Theodore Roosevelt and the First Presidential Car Ride
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Because Theodore Roosevelt was a man of adventure who loved to experience new things, he experienced a lot of presidential “firsts.” He was the first president to ride in a submarine (and pilot it, apparently), the first to have a telephone in his home, and the first sitting president to leave the country when he went to Panama in 1906. He was also the first sitting president to take a public car ride, which happened on August 22, 1902.
Roosevelt’s predecessor, William McKinley, was the first president to ride in a car, but Roosevelt was the first to make it part of his official presidential duties when he toured Hartford, Connecticut, in 1902. The New York Times reported that Roosevelt was quite pleased with the “handsome Victoria automobile,” finding it to be an effective way to shake a lot of hands in a short period of time.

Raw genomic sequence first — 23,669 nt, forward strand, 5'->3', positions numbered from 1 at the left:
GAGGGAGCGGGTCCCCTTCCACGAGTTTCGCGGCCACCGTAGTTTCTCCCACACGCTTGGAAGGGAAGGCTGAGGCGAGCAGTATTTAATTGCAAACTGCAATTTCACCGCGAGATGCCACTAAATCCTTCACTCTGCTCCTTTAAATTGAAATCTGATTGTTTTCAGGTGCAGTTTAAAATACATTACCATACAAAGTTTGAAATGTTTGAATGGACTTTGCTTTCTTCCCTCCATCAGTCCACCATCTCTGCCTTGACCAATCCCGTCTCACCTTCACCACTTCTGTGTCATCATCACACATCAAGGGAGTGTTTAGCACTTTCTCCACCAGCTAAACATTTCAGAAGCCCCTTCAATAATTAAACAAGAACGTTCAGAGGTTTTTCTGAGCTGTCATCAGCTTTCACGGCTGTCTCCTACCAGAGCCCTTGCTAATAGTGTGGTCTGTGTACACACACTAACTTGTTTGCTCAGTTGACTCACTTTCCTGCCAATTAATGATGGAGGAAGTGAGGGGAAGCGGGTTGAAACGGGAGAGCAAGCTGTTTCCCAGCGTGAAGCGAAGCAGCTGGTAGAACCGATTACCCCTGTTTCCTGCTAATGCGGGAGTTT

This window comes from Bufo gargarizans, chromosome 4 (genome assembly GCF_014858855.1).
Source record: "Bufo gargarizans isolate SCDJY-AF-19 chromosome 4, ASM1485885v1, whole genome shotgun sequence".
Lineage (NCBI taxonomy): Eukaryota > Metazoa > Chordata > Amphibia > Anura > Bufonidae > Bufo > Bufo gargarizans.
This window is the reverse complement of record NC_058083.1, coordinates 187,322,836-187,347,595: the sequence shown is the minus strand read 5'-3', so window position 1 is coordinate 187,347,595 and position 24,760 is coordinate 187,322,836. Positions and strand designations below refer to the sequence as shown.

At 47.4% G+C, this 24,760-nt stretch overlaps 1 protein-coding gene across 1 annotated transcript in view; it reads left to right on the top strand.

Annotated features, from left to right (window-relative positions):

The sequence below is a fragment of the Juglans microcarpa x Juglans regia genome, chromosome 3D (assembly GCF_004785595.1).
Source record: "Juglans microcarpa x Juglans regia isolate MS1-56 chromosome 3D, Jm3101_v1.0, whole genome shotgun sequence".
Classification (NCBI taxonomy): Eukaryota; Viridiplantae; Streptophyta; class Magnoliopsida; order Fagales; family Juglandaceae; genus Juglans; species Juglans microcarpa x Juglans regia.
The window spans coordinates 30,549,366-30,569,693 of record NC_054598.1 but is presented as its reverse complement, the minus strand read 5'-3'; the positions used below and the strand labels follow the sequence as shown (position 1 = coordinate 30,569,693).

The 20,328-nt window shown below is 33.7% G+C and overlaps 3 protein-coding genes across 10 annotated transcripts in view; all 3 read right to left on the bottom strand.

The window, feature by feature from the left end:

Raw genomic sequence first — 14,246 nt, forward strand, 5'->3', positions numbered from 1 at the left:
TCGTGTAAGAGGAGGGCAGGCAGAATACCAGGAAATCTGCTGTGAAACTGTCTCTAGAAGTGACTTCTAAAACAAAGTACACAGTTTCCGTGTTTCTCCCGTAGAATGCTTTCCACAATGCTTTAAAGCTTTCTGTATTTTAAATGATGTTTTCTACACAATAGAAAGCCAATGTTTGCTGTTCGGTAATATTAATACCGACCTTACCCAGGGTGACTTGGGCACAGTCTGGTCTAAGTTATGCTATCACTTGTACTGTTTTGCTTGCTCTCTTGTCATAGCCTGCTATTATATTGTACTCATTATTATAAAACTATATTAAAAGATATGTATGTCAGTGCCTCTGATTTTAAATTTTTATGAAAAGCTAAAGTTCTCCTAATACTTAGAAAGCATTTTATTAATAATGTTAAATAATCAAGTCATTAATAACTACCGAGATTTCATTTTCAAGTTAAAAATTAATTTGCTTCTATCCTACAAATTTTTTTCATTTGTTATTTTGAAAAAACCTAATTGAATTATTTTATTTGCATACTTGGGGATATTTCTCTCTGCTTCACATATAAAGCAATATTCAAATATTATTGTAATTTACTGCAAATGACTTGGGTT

At least, that’s the snippet he gave the press. In private, Teddy the Rough Rider was less than impressed. “Motor cars are a trial, aren’t they?” he wrote in a letter to a friend in 1905. “I suppose that ultimately we will get them into their proper place in the scheme of nature, and when by law and custom their use is regulated in proper fashion their objectionable features will probably be eliminated; but just at present I regard them as distinct additions to the discomfort of living.”
Though he may have preferred real horses to horsepower, cars would continue to play a part in Roosevelt's career. He chose to ride in a carriage for his 1905 inauguration, but here he is riding in an "objectionable" motor car in Fort Sheridan, Illinois, in 1917: